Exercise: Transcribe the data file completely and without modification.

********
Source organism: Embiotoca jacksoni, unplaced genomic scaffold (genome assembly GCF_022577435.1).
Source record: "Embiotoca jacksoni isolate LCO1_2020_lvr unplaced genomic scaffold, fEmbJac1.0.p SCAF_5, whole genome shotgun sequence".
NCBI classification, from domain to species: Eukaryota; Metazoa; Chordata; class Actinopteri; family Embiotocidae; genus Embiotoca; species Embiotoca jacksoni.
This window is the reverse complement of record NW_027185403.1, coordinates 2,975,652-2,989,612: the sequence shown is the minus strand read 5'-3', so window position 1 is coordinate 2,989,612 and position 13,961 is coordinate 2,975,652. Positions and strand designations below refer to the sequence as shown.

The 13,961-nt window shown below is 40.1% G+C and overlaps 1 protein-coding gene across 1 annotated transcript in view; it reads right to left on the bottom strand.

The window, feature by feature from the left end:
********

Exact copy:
Source organism: Embiotoca jacksoni, unplaced genomic scaffold (genome assembly GCF_022577435.1).
Source record: "Embiotoca jacksoni isolate LCO1_2020_lvr unplaced genomic scaffold, fEmbJac1.0.p SCAF_5, whole genome shotgun sequence".
NCBI classification, from domain to species: Eukaryota; Metazoa; Chordata; class Actinopteri; family Embiotocidae; genus Embiotoca; species Embiotoca jacksoni.
This window is the reverse complement of record NW_027185403.1, coordinates 2,975,652-2,989,612: the sequence shown is the minus strand read 5'-3', so window position 1 is coordinate 2,989,612 and position 13,961 is coordinate 2,975,652. Positions and strand designations below refer to the sequence as shown.

The 13,961-nt window shown below is 40.1% G+C and overlaps 1 protein-coding gene across 1 annotated transcript in view; it reads right to left on the bottom strand.

The window, feature by feature from the left end: